If the man hasn’t changed, his position in children’s books certainly has. In 2008 Jon Scieszka got a call inviting him to become the first National Ambassador for Children’s Literature in the US. ‘I thought it was a prank call from Lane Smith. They said, ‘We want someone to go out and be lively’. I thought I could do that. I’m so glad I took it on.’ Something about the awe of that moment remains even now. It was a two year post with no traditions or expectations so Jon could make of it what he liked. ‘It gave me credibility with adults so I was able to get more attention for children’s books and reading. As it is part of the Library of Congress things are quite slow-moving but it does get listened too by government – a bit!’ Now there have been other National Ambassadors – Kate di Camillo is the current holder of the rank – they join together to promote the wider benefits of reading. Examples of their success include the setting up by Dr Peri Klass of Reach Out and Read, a national literacy programme for children that is located with health professionals rather than in schools and so has a different way of operating and sphere of influence.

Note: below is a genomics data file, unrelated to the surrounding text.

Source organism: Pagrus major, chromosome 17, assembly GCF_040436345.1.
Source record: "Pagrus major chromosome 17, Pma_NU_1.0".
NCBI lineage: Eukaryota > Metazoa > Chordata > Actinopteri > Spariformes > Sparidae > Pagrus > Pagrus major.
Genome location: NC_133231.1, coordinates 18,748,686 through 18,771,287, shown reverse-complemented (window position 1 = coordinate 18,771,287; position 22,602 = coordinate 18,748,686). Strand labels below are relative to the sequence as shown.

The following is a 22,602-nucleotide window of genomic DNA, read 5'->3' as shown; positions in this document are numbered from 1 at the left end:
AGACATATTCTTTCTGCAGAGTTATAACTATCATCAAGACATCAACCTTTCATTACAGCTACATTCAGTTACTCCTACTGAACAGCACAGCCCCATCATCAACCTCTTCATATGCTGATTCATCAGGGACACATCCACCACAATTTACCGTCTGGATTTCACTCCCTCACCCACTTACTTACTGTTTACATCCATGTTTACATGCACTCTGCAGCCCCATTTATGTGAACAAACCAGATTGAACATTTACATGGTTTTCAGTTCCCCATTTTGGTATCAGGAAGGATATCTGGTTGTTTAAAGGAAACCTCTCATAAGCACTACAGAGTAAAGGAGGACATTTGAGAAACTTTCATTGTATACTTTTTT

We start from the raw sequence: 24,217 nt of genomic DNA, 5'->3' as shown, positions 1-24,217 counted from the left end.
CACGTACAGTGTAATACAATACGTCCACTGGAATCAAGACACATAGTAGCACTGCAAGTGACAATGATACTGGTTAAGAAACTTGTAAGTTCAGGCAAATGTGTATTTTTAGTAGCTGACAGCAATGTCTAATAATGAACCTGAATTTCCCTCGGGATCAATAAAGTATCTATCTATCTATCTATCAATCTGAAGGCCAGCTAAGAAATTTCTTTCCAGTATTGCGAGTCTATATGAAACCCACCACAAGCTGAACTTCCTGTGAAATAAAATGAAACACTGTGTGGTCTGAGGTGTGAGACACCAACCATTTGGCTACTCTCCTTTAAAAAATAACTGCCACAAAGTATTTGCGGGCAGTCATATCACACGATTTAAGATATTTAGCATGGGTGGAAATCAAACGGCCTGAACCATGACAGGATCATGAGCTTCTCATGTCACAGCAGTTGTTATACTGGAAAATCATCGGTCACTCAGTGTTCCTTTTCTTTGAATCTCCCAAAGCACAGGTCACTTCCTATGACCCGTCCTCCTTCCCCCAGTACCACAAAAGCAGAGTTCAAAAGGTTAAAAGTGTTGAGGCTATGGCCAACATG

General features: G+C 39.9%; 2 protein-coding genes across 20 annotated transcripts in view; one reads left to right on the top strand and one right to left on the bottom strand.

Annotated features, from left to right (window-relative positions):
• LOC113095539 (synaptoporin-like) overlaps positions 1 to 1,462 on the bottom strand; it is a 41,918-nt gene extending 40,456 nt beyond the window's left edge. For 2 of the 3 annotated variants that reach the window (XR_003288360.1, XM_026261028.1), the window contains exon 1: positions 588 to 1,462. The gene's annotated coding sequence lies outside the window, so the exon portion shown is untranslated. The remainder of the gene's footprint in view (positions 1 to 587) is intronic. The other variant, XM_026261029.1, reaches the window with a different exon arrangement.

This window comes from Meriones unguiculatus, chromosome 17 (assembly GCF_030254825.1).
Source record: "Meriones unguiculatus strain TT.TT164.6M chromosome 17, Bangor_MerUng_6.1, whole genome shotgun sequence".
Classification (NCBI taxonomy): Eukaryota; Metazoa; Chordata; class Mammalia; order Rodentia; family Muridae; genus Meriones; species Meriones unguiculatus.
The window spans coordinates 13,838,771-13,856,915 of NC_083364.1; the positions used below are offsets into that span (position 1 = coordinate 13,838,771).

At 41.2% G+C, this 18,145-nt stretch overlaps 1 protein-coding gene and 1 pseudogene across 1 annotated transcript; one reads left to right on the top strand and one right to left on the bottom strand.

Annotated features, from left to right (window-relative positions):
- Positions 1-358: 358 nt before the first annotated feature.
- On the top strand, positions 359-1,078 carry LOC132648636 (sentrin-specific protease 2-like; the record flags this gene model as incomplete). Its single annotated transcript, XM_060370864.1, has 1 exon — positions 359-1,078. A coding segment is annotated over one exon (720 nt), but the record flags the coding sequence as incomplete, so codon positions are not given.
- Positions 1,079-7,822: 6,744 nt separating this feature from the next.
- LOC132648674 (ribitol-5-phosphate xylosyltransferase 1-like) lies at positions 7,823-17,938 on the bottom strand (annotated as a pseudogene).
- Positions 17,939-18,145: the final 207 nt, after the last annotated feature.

Describing his US wide tour of schools in his ambassadorial role Jon readily reveals just how much he had enjoyed it. Of course, he knew he’d like the part that involved talking to loads of kids but he hadn’t known how much fun could be had out of playing around with the pomp and ceremony that the children attached to the title.